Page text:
A pair of researchers, Saungeun Park and Deji Akinwande, with the University of Texas at Austin, recently demonstrated high-performance 2-D monolayer transistors on paper substrates at this year’s International Electron Devices Meeting. At their presentation, they reported creating graphene and molybdenum disulfide transistors on a normal paper substrate and how well they worked—nearly as well as those based on plastic.
Electronics based on paper are still quite rare. They are typically relegated to printed organic electronic devices such as toys and packaging tags. But that may soon change as Park and Akinwande suggest their technique may be used to make devices with more capabilities.
Transistors are typically built using a plastic or semiconductor base. Such materials are chosen because they can withstand the manufacturing process and work optimally once delivered. But both materials cost significantly more than paper, which is why researchers have been eager to find a way to use the naturally grown material as a base, particularly for novel new products that are fast becoming part of the Internet of Things (IoT).
There have been several hurdles preventing the use of paper as a base for transistors: its uneven surface is not conducive to carrying current, it absorbs water, and it burns at normal manufacturing process temperatures. To get around these problems, the researchers looked for a coating that would prove capable without introducing such problems as reducing flexibility. After much searching and testing, the researchers settled on polyimide, a type of plastic that is already used as a base for some printed electronic devices.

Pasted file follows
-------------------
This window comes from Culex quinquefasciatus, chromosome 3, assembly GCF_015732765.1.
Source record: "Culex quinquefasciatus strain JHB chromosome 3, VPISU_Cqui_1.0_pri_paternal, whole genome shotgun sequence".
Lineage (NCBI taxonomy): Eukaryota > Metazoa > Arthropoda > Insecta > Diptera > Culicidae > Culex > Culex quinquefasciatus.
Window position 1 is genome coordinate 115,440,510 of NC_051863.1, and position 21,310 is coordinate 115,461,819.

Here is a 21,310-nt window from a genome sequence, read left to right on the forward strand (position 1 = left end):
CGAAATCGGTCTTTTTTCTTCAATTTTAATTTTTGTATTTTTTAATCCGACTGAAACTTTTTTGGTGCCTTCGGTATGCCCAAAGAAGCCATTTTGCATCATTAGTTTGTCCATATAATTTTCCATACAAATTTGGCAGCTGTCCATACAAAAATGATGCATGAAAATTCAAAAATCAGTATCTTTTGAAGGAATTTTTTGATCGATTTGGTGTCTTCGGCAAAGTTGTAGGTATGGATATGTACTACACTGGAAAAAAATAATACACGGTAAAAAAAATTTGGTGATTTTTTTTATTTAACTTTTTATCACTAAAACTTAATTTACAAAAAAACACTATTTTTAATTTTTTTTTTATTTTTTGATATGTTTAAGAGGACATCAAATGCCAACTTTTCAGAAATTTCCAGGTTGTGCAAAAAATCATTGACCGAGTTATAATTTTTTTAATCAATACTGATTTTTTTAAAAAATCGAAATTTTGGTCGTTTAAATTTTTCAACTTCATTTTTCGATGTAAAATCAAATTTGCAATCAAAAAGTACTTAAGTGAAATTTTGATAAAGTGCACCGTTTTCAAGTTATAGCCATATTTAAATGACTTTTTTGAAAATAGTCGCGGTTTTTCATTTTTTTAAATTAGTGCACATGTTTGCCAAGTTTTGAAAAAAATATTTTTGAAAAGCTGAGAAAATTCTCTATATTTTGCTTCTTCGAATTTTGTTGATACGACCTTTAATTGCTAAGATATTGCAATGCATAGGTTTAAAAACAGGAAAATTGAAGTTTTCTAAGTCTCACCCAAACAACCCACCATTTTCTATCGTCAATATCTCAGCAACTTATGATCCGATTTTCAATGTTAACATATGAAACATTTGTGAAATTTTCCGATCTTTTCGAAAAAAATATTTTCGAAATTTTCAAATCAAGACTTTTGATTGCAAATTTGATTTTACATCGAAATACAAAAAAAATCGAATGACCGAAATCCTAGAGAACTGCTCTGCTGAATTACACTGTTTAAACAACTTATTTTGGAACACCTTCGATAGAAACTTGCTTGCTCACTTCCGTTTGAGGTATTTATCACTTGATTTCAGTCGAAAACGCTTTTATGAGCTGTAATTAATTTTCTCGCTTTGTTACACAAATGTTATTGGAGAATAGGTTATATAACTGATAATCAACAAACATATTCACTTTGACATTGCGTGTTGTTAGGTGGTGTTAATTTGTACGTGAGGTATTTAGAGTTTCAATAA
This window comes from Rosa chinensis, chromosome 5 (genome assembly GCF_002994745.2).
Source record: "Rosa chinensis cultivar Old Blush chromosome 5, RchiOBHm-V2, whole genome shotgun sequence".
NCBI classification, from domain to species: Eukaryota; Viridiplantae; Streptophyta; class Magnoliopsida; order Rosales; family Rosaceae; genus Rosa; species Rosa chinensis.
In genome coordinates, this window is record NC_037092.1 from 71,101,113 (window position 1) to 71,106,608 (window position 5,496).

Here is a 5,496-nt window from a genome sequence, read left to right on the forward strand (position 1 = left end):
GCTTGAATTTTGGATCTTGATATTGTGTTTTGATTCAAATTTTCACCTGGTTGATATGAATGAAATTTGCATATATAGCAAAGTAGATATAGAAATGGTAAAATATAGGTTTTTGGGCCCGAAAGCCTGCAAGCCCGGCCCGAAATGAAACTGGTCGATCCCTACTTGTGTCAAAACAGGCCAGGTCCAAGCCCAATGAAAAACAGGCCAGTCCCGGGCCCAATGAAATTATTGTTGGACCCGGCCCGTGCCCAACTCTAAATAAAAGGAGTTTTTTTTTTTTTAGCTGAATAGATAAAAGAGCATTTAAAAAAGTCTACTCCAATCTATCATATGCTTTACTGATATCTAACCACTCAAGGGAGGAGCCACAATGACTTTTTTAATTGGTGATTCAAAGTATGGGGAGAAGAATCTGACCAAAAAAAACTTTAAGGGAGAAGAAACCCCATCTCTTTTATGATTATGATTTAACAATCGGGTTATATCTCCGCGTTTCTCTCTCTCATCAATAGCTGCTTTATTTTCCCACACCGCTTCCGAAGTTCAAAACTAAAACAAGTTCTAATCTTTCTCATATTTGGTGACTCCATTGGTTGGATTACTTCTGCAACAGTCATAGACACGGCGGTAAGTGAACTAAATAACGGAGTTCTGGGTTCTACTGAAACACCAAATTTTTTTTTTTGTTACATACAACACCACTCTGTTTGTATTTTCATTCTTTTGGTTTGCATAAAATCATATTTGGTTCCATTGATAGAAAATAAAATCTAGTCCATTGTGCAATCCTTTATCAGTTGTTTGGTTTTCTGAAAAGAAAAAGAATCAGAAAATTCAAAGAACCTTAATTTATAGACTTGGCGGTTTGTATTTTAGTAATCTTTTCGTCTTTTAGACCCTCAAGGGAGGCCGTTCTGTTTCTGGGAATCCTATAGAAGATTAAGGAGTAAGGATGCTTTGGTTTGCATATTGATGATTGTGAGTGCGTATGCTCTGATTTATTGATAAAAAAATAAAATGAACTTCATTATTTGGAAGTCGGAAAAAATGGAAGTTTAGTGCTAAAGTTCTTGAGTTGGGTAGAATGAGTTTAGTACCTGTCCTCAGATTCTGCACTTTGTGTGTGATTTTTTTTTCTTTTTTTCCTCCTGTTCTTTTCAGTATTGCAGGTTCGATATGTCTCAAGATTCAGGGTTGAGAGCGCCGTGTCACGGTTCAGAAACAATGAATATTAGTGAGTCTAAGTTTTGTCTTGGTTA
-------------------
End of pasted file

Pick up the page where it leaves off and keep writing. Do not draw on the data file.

They found that when used as a coating on paper, it provided the necessary smooth surface and was also waterproof. Showing that it could survive the heat introduced during the typical manufacturing process took more work. After some trial and error, they found a precursor that, once applied to the paper, prevented it from igniting at a reasonable 230°C—a temperature that was also low enough that it did not cause the paper to warp. The final result was also thin enough that it was still as flexible as the original paper—the team proved this to be the case by making an origami figure out of it.
Filed Under: M2M (machine to machine)